Lifestyle & Human Interest

Home Depot Builds Therapy Board for Man with Dementia, Leaving His Wife in Tears


Whether you’re a seasoned do-it-yourselfer or just tentatively starting out with smaller projects, at some point in life you’re going to find yourself at The Home Depot.

During certain seasons you will find yourself at the home improvement store more than you imagined possible. No matter what your experience level or situation, there’s usually someone there with a bright orange apron and a name tag to help you track down what you’re looking for.

Sometimes the projects go beyond simple fixes or picking up some plants, and store employees do more than lead you to a specific aisle.

For one mother and son duo in Florida, that included constructing a lemonade stand. According to CBS, a family friend was struck with debilitating cancer, and so Dawn Redmond and her son Christian decided to sell lemonade to raise money for the struggling friend.

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Hoping Home Depot would approve of their charitable endeavors, they contacted a store to see if they could get a discount on supplies. The store agreed, and Redmond went to pick up the items.

Instead, what she met was a group of employees and a lemonade stand they’d handmade for her.

A Home Depot in Chandler, Arizona, also went the extra mile for one married couple. The Crafts were going through a new phase of life, learning to live with the dementia that husband Robert had been diagnosed with in 2014.

“Each stage you’ll find you’re hitting the ground running and you learn how to deal with it and you go ok we’re going good, and then the disease gets worse,” Jocelyn Craft told KNXV-TV.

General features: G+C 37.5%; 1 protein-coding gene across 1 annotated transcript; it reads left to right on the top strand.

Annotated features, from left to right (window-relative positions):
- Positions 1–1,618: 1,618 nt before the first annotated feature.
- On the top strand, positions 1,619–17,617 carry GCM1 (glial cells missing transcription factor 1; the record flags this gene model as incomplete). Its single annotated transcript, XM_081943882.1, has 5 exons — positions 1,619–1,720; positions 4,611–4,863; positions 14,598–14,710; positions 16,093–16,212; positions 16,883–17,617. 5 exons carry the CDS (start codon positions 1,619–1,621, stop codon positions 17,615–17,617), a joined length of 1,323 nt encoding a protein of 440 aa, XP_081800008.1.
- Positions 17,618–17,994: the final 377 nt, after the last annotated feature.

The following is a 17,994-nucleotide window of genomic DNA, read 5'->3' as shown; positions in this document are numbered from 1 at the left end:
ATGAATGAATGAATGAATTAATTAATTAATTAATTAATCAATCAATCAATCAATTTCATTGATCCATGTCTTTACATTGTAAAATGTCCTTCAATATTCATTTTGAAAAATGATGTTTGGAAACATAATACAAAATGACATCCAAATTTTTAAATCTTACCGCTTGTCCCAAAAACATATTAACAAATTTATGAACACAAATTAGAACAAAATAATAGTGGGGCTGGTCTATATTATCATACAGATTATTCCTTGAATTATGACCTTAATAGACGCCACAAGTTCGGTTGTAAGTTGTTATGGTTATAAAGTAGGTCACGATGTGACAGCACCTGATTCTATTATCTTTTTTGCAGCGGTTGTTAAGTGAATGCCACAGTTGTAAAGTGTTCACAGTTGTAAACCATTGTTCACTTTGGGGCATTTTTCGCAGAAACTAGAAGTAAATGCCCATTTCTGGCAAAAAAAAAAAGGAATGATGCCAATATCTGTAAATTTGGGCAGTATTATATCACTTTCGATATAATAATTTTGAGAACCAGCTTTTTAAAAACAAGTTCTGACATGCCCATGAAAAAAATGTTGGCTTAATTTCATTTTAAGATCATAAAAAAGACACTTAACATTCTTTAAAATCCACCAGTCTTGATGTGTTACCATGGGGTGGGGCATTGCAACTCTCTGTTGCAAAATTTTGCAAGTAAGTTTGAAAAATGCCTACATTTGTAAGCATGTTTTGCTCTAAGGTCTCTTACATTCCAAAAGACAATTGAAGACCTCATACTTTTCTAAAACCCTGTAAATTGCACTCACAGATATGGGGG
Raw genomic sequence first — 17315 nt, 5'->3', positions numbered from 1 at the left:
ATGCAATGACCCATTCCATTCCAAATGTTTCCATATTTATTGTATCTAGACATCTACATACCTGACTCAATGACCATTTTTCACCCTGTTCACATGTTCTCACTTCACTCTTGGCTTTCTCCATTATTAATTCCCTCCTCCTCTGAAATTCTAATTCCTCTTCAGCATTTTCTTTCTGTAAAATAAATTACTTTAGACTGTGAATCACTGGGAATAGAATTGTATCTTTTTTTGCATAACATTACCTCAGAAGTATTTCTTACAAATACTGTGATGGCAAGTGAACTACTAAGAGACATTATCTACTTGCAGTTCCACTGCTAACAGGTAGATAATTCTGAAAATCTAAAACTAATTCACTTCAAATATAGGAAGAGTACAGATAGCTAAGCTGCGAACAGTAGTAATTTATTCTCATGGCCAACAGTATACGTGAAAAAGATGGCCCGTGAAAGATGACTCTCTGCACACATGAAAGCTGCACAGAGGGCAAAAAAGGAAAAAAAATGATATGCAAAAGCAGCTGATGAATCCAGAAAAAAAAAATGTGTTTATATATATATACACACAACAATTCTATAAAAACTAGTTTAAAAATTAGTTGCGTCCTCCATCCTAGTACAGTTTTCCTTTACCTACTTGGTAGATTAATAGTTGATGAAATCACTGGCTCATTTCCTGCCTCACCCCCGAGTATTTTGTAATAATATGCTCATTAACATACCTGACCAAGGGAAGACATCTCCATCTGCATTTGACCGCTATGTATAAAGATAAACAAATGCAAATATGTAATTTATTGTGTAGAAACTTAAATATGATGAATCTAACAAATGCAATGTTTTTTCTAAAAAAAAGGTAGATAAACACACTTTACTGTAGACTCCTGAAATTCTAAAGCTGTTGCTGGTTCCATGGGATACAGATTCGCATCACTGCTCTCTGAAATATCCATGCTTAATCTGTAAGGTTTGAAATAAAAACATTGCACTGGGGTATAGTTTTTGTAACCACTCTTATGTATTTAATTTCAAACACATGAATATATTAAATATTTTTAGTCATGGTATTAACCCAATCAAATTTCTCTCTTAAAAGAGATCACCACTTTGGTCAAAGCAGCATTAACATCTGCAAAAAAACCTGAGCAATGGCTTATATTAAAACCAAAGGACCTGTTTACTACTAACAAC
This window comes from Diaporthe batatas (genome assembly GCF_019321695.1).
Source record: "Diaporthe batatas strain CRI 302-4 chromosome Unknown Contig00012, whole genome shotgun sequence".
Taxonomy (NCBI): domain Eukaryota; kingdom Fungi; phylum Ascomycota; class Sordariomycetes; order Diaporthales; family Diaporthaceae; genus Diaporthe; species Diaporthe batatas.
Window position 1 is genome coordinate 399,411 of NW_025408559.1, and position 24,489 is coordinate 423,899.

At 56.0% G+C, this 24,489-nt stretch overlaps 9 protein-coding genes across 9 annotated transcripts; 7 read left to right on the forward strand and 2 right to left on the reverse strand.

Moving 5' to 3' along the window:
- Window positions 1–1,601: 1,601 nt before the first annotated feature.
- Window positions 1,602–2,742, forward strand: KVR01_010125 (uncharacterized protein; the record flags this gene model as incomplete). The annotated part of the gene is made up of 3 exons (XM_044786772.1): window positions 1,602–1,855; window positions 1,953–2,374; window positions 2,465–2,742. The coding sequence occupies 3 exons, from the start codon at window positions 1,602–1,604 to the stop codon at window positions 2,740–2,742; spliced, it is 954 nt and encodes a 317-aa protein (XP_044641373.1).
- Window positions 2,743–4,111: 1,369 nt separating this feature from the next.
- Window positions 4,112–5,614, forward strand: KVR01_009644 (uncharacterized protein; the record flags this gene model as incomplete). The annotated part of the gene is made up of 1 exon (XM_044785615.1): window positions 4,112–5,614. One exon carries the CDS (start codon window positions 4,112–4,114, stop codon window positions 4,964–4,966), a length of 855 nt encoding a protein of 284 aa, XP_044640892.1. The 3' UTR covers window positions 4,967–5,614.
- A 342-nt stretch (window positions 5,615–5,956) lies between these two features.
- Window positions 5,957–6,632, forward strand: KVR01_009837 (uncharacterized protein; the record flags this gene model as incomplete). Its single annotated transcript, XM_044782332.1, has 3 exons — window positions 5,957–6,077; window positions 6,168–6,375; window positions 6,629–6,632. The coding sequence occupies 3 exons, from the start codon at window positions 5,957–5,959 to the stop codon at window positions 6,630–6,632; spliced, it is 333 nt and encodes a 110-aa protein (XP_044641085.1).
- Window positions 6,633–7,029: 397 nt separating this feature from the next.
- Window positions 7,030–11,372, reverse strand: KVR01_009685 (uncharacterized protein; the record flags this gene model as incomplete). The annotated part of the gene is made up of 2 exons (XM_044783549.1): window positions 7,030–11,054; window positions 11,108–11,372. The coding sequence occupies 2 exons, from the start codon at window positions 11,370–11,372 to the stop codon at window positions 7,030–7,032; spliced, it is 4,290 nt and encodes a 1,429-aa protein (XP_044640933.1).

Jocelyn said that her husband spent much of his life as a mechanic, so he was understandably drawn to tinkering and fixing things around the house — but now there were downsides, as the things he tries to fix can “break, and it’s expensive, and it can be dangerous.”

To help take the edge off his fidgeting and provide him with something to do, the occupational therapist who works with Robert suggested they get an activity board — something with locks and switches and other common, everyday objects that he could work with without causing any harm.

The only problem? Activity boards — often used for young children to develop their coordination and movement — available online were expensive. No worry, Jocelyn thought.

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“… I had this great brainstorm,” she said. “I’m going to build my own. I’m a geometry teacher; I can build a board!”

But after a stroll through Home Depot, she needed some help. A manager, Wendy, overheard her talking about her project, and stepped in.

“She started talking to her guys and goes ‘I think we can do something here,’ and she looked at me and goes ‘We’re gonna build the board for you, and we’ll call you when it’s done,'” Jocelyn said.

“I just started crying, and she goes ‘No, it’s nothing bad,’ and I said ‘You don’t realize these are tears of joy.'”

A few days of work and Robert had his brand-new, bespoke activity board — 100 percent free of charge. Wendy and another employee named Dan had created a small miracle for the couple.

“I would just say Wendy and Dan, thank you, as a caregiver who was struggling,” Craft said, “you came along just at a time when I needed someone, you made me feel cared for and loved.”

Christina Cornell, a representative of Home Depot, told Liftable, a section of The Western Journal, that the company was pleased with the two caring employees’ work.

“We’re extremely proud of our associates for living our values and going above and beyond to take care of the Craft family,” she said.

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